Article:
​ A fine Great War 1914 Star trio awarded to 2nd Lieutenant later Captain The Honourable William Charles Hanbury-Tracy, Irish Guards, who in 1922 succeeded his father to the title of 5th Baron Sudeley. He was the President of the Warwickshire Agricultural Society, and having briefly served in the Militia as a Lieutenant with the 3rd Royal Scots during 1888 to 1889, the gained a commission into the Irish Guards in August 1914, and saw service out on the Western Front from 12th October 1914 before relinquishing his commission in May 1918 on acco

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Product ID: CMA/22569
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Description:

A fine Great War 1914 Star trio awarded to 2nd Lieutenant later Captain The Honourable William Charles Hanbury-Tracy, Irish Guards, who in 1922 succeeded his father to the title of 5th Baron Sudeley. He was the President of the Warwickshire Agricultural Society, and having briefly served in the Militia as a Lieutenant with the 3rd Royal Scots during 1888 to 1889, the gained a commission into the Irish Guards in August 1914, and saw service out on the Western Front from 12th October 1914 before relinquishing his commission in May 1918 on account of ill-health, he having been originally 44 years old when he had gone to the front in 1914. He succeeded his father to the title of 5th Baron Sudeley in 1922.    

Group of 3: 1914 Star with Clasp; (2.LIEUT: HON: W.C. HANBURY-TRACY IR:GDS.); British War Medal and Victory Medal; (2.LIEUT. HON. W.C. HANBURY-TRACY.)

Condition: Good Very Fine.

The Honourable William Charles Hanbury-Tracy was born  in Toddington in Gloucestershire on 19th April 1870, the eldest son of the 4th Baron Sudeley, but the family estate of Sudeley Hall was sold off sometime later, and he was then educated at Harrow School. It was whilst he was still at school that he won his first medal, being awarded the Royal Humane Society Lifesaving Medal in Bronze for saving his brother from downing in an accident at Hales near Winchester on 5th August 1885.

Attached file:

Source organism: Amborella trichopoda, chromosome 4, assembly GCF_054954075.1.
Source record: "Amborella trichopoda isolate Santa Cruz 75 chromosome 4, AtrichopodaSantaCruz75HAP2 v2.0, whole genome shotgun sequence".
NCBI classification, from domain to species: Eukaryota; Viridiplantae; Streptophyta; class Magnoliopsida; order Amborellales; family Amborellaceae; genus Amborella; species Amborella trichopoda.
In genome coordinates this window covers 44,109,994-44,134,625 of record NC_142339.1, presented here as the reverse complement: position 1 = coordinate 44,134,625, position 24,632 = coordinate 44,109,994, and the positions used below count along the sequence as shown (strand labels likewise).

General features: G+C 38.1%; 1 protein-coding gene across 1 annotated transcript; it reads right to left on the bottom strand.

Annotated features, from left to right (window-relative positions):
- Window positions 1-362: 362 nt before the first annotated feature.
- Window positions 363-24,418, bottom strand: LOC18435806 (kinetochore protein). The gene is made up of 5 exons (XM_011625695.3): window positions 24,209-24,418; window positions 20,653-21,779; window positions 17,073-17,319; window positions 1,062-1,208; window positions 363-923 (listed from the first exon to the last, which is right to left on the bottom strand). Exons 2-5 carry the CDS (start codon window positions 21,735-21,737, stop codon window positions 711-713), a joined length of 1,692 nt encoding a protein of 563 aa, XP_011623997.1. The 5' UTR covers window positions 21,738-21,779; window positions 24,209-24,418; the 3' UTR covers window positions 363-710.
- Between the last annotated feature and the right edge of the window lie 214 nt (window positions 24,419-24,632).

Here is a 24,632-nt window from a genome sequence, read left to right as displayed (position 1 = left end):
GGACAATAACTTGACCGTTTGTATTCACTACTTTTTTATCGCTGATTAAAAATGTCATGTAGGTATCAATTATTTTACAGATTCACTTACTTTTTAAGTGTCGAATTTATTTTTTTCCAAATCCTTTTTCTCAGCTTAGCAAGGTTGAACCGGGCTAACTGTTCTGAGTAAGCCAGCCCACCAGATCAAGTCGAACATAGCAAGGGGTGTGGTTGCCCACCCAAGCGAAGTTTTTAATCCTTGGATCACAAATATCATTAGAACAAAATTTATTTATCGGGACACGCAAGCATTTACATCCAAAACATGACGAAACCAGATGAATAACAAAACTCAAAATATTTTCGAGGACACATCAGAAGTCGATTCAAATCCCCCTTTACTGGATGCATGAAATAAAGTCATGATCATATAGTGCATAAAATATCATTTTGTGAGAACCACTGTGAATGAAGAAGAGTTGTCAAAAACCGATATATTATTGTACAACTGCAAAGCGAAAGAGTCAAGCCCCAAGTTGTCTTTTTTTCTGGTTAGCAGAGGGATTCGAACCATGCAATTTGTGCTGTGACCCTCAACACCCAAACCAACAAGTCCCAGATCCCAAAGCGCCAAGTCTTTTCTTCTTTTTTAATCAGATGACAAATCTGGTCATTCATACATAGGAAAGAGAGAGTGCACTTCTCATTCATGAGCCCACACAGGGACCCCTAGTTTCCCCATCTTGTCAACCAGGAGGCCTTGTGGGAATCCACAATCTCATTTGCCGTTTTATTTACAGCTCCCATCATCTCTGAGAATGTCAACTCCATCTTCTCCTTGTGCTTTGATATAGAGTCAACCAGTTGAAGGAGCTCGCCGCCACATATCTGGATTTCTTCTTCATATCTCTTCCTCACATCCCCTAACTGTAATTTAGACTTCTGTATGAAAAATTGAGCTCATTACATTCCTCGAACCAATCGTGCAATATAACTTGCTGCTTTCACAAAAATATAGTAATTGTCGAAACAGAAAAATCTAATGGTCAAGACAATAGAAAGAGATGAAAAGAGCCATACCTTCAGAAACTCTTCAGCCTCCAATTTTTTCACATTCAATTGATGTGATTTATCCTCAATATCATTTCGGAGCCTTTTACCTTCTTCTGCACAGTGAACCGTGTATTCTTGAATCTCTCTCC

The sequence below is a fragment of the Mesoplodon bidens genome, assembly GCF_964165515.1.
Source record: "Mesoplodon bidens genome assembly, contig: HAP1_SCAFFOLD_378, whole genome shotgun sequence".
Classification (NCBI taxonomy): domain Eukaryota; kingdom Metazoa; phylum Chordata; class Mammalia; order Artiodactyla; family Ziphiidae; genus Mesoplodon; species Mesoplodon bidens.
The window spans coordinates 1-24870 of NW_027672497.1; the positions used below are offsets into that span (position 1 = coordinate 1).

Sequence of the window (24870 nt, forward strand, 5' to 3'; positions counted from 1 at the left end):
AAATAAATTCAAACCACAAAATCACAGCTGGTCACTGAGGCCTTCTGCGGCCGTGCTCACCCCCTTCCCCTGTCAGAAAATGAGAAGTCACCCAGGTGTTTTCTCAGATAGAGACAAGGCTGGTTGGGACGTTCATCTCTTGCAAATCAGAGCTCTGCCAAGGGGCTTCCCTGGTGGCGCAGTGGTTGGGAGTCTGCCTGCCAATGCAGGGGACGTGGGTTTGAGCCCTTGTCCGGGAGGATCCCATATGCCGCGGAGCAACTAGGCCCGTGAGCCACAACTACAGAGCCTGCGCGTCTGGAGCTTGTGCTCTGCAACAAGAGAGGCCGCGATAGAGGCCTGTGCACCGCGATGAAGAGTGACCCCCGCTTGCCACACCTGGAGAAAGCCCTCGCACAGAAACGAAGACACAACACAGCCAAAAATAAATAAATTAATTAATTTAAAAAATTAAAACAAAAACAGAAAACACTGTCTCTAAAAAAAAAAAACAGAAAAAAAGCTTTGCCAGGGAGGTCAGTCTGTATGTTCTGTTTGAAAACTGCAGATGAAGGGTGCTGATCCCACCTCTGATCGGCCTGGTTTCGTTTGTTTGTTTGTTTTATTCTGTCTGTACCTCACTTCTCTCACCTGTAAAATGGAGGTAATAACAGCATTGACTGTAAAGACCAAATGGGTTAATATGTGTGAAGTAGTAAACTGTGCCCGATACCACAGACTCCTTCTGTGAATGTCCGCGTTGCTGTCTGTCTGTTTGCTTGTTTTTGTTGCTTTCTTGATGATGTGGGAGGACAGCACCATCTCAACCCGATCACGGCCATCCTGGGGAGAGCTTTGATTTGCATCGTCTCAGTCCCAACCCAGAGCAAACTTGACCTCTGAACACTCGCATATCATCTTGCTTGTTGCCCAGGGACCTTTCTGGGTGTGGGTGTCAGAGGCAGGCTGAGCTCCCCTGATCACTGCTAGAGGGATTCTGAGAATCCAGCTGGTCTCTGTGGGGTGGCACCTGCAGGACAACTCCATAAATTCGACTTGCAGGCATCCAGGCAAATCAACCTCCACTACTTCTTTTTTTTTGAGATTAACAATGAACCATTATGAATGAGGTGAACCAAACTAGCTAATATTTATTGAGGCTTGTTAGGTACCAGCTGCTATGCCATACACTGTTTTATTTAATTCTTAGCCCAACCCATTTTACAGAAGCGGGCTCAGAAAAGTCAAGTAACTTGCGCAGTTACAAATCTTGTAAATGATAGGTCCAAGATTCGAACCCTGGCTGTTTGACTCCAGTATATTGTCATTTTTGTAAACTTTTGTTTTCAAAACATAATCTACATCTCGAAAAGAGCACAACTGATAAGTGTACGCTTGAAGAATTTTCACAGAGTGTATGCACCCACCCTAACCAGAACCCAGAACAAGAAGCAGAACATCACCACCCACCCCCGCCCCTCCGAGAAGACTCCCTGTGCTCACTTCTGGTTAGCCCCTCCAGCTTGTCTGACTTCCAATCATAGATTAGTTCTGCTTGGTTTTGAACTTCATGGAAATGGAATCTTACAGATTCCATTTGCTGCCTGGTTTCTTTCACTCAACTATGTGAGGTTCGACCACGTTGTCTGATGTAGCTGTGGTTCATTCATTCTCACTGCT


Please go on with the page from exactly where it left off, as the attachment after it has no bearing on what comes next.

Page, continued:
Having left school in 1888, he then went on to Cambridge University, and was also commissioned into the British Army Militia as a 2nd Lieutenant with the 3rd Royal Scots. He however resigned his commission in 1889. He purchased Woodcote House near Goring in Oxfordshire in 1913, at which time he was noted as the President of the Warwickshire Agricultural Society. Woodcote House was an early Georgian building with a park of 100 acres.
By the outbreak of the Great War he was already almost too old for military service, but he managed to obtain a commission as a 2nd Lieutenant with the Irish Guards on 8th August 1914, and then saw service out on the Western Front from 12th October 1914, being promoted to Lieutenant on 23rd December 1914. His younger brother, Lieutenant The Honourable Felix Hanbury-Tracy, Scots Guards, had been mortally wounded in action back on 19th December 1914. Further promoted to Captain on 19th August 1916, he relinquished his commission on account of ill-health on 2nd May 1918 and was awarded the Silver War Badge. Hanbury-Tracy succeeded his father to the title of the 5th Lord Sudeley in 1922, but died on 5th September 1932.  


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